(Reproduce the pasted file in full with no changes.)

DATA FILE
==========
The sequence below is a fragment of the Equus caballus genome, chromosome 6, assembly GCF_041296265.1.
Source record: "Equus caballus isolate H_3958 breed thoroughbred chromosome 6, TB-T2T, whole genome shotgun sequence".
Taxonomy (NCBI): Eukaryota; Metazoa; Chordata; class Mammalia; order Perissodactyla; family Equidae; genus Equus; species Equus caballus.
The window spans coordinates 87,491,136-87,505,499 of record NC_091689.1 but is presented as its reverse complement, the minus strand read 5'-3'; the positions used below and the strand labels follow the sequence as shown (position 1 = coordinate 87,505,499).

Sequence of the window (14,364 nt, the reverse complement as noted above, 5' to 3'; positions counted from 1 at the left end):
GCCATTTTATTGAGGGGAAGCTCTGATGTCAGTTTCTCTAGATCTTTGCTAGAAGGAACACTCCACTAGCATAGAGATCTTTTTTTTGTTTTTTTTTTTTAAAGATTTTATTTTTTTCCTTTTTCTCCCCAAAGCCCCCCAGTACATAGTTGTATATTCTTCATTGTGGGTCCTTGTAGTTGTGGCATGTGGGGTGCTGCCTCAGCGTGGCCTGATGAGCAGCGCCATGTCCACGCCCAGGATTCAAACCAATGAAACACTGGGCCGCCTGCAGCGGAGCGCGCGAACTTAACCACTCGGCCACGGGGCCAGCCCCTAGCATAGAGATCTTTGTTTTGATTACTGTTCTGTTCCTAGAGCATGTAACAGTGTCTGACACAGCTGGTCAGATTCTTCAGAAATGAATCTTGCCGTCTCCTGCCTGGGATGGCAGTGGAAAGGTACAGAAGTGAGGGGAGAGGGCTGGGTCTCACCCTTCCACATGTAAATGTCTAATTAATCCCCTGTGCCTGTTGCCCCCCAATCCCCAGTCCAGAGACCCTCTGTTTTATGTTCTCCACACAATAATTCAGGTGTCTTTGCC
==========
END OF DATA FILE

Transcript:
The sequence below is a fragment of the Equus caballus genome, chromosome 6, assembly GCF_041296265.1.
Source record: "Equus caballus isolate H_3958 breed thoroughbred chromosome 6, TB-T2T, whole genome shotgun sequence".
Taxonomy (NCBI): Eukaryota; Metazoa; Chordata; class Mammalia; order Perissodactyla; family Equidae; genus Equus; species Equus caballus.
The window spans coordinates 87,491,136-87,505,499 of record NC_091689.1 but is presented as its reverse complement, the minus strand read 5'-3'; the positions used below and the strand labels follow the sequence as shown (position 1 = coordinate 87,505,499).

Sequence of the window (14,364 nt, the reverse complement as noted above, 5' to 3'; positions counted from 1 at the left end):
GCCATTTTATTGAGGGGAAGCTCTGATGTCAGTTTCTCTAGATCTTTGCTAGAAGGAACACTCCACTAGCATAGAGATCTTTTTTTTGTTTTTTTTTTTTAAAGATTTTATTTTTTTCCTTTTTCTCCCCAAAGCCCCCCAGTACATAGTTGTATATTCTTCATTGTGGGTCCTTGTAGTTGTGGCATGTGGGGTGCTGCCTCAGCGTGGCCTGATGAGCAGCGCCATGTCCACGCCCAGGATTCAAACCAATGAAACACTGGGCCGCCTGCAGCGGAGCGCGCGAACTTAACCACTCGGCCACGGGGCCAGCCCCTAGCATAGAGATCTTTGTTTTGATTACTGTTCTGTTCCTAGAGCATGTAACAGTGTCTGACACAGCTGGTCAGATTCTTCAGAAATGAATCTTGCCGTCTCCTGCCTGGGATGGCAGTGGAAAGGTACAGAAGTGAGGGGAGAGGGCTGGGTCTCACCCTTCCACATGTAAATGTCTAATTAATCCCCTGTGCCTGTTGCCCCCCAATCCCCAGTCCAGAGACCCTCTGTTTTATGTTCTCCACACAATAATTCAGGTGTCTTTGCC